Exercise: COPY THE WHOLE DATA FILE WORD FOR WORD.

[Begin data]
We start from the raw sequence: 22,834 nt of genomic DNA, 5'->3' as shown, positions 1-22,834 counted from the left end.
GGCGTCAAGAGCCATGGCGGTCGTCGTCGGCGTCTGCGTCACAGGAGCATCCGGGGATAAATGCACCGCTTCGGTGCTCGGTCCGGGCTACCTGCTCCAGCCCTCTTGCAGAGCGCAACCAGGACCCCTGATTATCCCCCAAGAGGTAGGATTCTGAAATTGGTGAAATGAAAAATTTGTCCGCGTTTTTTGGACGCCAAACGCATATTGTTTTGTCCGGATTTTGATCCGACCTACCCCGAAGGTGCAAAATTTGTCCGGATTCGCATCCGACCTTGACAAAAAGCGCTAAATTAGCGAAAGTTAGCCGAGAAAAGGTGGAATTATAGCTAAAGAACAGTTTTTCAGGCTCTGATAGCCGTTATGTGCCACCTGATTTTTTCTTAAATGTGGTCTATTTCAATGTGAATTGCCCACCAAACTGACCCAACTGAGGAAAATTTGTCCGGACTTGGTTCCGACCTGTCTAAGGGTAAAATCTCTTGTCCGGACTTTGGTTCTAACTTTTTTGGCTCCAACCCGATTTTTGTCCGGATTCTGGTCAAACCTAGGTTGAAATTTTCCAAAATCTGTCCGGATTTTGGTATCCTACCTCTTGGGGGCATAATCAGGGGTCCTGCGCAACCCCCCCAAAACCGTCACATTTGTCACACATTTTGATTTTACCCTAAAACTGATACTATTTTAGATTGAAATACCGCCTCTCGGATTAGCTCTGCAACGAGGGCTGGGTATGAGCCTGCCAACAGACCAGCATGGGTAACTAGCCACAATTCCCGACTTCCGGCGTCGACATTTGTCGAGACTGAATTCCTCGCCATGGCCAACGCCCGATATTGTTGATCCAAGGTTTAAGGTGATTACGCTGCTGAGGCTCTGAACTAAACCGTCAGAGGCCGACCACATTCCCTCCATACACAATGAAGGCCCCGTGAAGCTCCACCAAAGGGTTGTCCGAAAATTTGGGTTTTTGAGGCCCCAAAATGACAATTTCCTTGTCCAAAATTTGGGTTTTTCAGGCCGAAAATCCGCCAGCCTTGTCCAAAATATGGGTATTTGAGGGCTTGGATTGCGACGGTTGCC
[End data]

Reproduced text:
We start from the raw sequence: 22,834 nt of genomic DNA, 5'->3' as shown, positions 1-22,834 counted from the left end.
GGCGTCAAGAGCCATGGCGGTCGTCGTCGGCGTCTGCGTCACAGGAGCATCCGGGGATAAATGCACCGCTTCGGTGCTCGGTCCGGGCTACCTGCTCCAGCCCTCTTGCAGAGCGCAACCAGGACCCCTGATTATCCCCCAAGAGGTAGGATTCTGAAATTGGTGAAATGAAAAATTTGTCCGCGTTTTTTGGACGCCAAACGCATATTGTTTTGTCCGGATTTTGATCCGACCTACCCCGAAGGTGCAAAATTTGTCCGGATTCGCATCCGACCTTGACAAAAAGCGCTAAATTAGCGAAAGTTAGCCGAGAAAAGGTGGAATTATAGCTAAAGAACAGTTTTTCAGGCTCTGATAGCCGTTATGTGCCACCTGATTTTTTCTTAAATGTGGTCTATTTCAATGTGAATTGCCCACCAAACTGACCCAACTGAGGAAAATTTGTCCGGACTTGGTTCCGACCTGTCTAAGGGTAAAATCTCTTGTCCGGACTTTGGTTCTAACTTTTTTGGCTCCAACCCGATTTTTGTCCGGATTCTGGTCAAACCTAGGTTGAAATTTTCCAAAATCTGTCCGGATTTTGGTATCCTACCTCTTGGGGGCATAATCAGGGGTCCTGCGCAACCCCCCCAAAACCGTCACATTTGTCACACATTTTGATTTTACCCTAAAACTGATACTATTTTAGATTGAAATACCGCCTCTCGGATTAGCTCTGCAACGAGGGCTGGGTATGAGCCTGCCAACAGACCAGCATGGGTAACTAGCCACAATTCCCGACTTCCGGCGTCGACATTTGTCGAGACTGAATTCCTCGCCATGGCCAACGCCCGATATTGTTGATCCAAGGTTTAAGGTGATTACGCTGCTGAGGCTCTGAACTAAACCGTCAGAGGCCGACCACATTCCCTCCATACACAATGAAGGCCCCGTGAAGCTCCACCAAAGGGTTGTCCGAAAATTTGGGTTTTTGAGGCCCCAAAATGACAATTTCCTTGTCCAAAATTTGGGTTTTTCAGGCCGAAAATCCGCCAGCCTTGTCCAAAATATGGGTATTTGAGGGCTTGGATTGCGACGGTTGCC